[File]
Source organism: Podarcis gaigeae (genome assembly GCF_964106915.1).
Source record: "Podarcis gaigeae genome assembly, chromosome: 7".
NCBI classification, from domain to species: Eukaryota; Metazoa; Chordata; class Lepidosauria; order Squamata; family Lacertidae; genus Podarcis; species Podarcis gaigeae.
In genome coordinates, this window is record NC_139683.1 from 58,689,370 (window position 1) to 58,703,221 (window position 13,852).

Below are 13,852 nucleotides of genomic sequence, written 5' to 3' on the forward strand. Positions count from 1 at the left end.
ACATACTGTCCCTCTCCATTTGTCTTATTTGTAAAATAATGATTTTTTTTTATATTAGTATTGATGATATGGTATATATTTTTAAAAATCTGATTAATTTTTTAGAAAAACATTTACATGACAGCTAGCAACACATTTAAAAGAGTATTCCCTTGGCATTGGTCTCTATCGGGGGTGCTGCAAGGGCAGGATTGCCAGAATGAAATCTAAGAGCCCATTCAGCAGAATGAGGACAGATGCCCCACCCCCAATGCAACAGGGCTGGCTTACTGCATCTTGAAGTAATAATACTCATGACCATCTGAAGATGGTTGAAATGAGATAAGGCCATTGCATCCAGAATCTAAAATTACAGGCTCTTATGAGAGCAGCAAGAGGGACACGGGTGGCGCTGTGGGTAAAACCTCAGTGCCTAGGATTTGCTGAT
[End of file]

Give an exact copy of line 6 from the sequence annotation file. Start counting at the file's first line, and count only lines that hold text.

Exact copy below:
ACATACTGTCCCTCTCCATTTGTCTTATTTGTAAAATAATGATTTTTTTTTATATTAGTATTGATGATATGGTATATATTTTTAAAAATCTGATTAATTTTTTAGAAAAACATTTACATGACAGCTAGCAACACATTTAAAAGAGTATTCCCTTGGCATTGGTCTCTATCGGGGGTGCTGCAAGGGCAGGATTGCCAGAATGAAATCTAAGAGCCCATTCAGCAGAATGAGGACAGATGCCCCACCCCCAATGCAACAGGGCTGGCTTACTGCATCTTGAAGTAATAATACTCATGACCATCTGAAGATGGTTGAAATGAGATAAGGCCATTGCATCCAGAATCTAAAATTACAGGCTCTTATGAGAGCAGCAAGAGGGACACGGGTGGCGCTGTGGGTAAAACCTCAGTGCCTAGGATTTGCTGAT